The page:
Why do charts and graphs communicate better? Perhaps it’s because humans are preprogrammed to process visual cues rather than written language. In other words, humans are not “preprogrammed” for written language. “We were never born to read,” says neuroscience and reading researcher, Maryanne Wolf, in her book, Proust and the Squid: The Story and Science of the Reading Brain.
Wolf explains that vision is pre-programmed into the human brain while reading does not come naturally. She describes the brain as computer scientists would: with an “open architecture.” The system of the brain “is versatile enough to change--or rearrange--to accommodate the varying demands on it.” She continues, “Thanks to this design, we come into the world preprogrammed with the capacity to change what is given to us by nature, so that we can go beyond it. We are, it would seem from the start, genetically poised for breakthroughs.” Because of this brain plasticity, we have the ability to learn languages and how to read.
Reading, says Wolf, involves tapping into existing “visual circuits” of the brain in order to decode letters into words. That decoding can happen with any image or symbol and it is happening with data visualization. In effect, images are becoming a new written language.
Wolf’s findings are significant when considering the importance of data visualization in sales. Charts, graphs, and visual representations can be processed faster, support visual learners, and show insights and actionable items that lead to increased sales productivity.
If you’re not already realizing the benefits of data visualization tools, consider these five advantages of data visualization:
1. Visualized Data Is Processed Faster
Visual content is processed much faster and easier than text. In fact, researchers at Pennsylvania School of Medicine indicate that the human retina can transmit data at roughly 10 million bits per second. The retina, explained by the news release, is actually a part of the brain that has grown into the eye.
Data visualization taps into this concept of how quickly our brains can recognize images and make sense of them. James Haight of Blue Hill Research explains, “The brain operates with neural networks that allow us to predict patterns based on external stimuli at great speed. And once we learn a pattern, the brain is excellent at recognizing it again. What’s more is that one of the greatest inputs into our brain’s pattern recognizing process is, you guessed it, visual imagery. So, in this sense, data visualization tools play into our biological sweet spot. The human mind may not intuitively understand complex statistical models or things like ‘R squared’ values, but we are quite adept at picking out patterns from visual displays.”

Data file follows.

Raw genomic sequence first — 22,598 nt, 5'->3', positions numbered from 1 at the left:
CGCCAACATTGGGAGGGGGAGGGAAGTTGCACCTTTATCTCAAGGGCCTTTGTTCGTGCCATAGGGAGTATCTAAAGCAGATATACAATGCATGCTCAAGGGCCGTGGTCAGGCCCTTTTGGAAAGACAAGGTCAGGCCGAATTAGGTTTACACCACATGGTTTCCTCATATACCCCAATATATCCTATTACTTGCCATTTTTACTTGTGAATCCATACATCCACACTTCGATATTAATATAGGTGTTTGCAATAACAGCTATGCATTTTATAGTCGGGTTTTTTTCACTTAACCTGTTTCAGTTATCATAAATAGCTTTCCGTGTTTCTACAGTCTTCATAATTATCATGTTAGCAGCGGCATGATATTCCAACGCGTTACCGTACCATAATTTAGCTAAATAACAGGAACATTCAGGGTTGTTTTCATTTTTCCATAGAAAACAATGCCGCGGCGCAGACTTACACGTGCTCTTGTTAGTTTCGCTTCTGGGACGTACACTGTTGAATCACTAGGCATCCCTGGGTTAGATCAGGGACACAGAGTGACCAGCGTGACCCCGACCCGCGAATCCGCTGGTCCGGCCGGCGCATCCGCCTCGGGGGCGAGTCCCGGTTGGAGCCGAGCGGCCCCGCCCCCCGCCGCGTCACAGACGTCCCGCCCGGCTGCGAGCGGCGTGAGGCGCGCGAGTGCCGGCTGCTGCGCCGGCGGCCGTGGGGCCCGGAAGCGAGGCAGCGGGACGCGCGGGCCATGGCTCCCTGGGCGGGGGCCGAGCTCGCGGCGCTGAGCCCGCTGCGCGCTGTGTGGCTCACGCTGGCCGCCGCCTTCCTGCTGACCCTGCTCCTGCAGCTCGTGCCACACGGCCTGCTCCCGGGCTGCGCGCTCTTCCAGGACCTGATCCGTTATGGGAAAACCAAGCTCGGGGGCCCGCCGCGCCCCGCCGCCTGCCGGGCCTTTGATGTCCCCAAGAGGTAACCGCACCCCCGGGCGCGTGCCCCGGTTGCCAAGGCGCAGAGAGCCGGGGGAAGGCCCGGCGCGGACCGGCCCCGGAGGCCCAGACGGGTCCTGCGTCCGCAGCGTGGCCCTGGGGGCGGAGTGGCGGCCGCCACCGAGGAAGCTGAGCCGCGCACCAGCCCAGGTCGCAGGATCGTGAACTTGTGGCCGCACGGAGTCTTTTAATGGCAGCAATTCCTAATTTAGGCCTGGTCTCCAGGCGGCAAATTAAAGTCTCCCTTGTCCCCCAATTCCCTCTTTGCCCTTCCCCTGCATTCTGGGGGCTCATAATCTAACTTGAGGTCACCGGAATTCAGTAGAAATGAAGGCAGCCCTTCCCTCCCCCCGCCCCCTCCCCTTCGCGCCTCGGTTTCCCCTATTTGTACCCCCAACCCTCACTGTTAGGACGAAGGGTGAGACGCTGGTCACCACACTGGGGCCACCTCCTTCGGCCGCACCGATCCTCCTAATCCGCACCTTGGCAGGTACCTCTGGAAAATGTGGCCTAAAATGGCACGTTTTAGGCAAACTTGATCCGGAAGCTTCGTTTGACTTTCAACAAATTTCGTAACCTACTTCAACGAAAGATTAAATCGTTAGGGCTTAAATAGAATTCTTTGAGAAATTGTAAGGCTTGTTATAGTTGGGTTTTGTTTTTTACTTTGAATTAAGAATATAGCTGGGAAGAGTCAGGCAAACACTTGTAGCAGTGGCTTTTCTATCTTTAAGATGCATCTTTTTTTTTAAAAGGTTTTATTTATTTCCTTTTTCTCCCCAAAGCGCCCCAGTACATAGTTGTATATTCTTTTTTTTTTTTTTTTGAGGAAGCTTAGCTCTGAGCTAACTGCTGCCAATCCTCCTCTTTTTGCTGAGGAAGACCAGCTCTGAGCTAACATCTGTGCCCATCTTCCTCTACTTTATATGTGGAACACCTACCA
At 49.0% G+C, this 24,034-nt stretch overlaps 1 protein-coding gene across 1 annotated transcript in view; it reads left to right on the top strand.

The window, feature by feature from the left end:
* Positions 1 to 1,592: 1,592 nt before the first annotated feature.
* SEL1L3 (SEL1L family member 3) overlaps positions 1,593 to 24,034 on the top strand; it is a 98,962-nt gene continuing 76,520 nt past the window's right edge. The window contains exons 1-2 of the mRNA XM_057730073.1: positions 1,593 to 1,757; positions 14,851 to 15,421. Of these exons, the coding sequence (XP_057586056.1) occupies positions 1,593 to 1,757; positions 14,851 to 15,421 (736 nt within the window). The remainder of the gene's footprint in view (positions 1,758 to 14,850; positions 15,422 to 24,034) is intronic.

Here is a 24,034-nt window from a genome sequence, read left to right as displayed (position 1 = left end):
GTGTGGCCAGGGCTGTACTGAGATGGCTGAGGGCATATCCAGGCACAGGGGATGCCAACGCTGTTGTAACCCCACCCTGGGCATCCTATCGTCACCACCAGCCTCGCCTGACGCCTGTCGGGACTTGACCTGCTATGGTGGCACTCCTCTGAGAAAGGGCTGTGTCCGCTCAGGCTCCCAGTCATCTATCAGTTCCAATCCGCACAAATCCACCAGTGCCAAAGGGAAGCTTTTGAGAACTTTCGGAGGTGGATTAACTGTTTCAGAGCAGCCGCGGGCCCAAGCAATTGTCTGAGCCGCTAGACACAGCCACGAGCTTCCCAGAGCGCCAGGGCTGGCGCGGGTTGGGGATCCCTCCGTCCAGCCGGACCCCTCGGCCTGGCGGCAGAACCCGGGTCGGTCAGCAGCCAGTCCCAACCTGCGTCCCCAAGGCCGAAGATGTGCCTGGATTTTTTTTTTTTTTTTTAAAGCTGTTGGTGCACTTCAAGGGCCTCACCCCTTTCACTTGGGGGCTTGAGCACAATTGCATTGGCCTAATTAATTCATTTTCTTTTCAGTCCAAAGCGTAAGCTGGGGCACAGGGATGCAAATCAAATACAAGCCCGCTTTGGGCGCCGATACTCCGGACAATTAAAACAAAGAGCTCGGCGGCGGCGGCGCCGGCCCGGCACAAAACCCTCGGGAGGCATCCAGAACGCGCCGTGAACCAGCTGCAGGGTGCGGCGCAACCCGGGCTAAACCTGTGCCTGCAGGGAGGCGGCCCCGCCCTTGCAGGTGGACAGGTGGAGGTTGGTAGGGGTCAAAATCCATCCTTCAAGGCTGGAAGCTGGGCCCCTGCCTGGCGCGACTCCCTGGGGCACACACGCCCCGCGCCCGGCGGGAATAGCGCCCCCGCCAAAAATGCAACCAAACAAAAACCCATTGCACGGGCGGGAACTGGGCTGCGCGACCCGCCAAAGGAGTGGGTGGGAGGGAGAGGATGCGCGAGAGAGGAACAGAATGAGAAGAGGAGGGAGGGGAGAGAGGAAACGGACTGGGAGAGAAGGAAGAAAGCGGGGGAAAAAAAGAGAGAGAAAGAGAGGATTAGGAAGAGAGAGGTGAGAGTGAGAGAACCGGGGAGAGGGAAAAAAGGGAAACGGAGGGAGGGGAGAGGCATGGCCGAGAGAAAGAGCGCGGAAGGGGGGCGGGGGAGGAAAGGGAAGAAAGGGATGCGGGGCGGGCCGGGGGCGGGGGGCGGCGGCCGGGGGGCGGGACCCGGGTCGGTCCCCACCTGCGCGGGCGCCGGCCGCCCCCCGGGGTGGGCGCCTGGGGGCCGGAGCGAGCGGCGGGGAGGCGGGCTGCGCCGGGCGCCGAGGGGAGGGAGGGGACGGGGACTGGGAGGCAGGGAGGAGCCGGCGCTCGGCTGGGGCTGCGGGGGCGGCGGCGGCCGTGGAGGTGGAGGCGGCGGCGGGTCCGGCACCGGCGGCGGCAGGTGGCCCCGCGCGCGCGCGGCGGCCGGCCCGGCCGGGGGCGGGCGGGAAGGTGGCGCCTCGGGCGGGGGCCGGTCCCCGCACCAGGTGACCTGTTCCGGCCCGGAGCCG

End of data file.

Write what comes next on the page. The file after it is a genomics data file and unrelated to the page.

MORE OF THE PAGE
In a world where employees are overloaded with information, visuals allow us to quickly process and section out necessary information.
2. Data Visualization Dashboards Support Visual Learners
While 90 percent of information submitted to the brain is visual, learning styles vary among the population. Some learn kinesthetically, while others are auditory learners. The majority of the population however, 65 percent to be exact, are visual learners. Data visualization and online data visualization tools help make it possible to quickly comprehend the information presented.
Moving past the spreadsheet era, modern technology has transformed information from generic spreadsheets into appealing and easy-to-read charts and graphs. online data visualization is a tool to present data visually and gain insights from that data.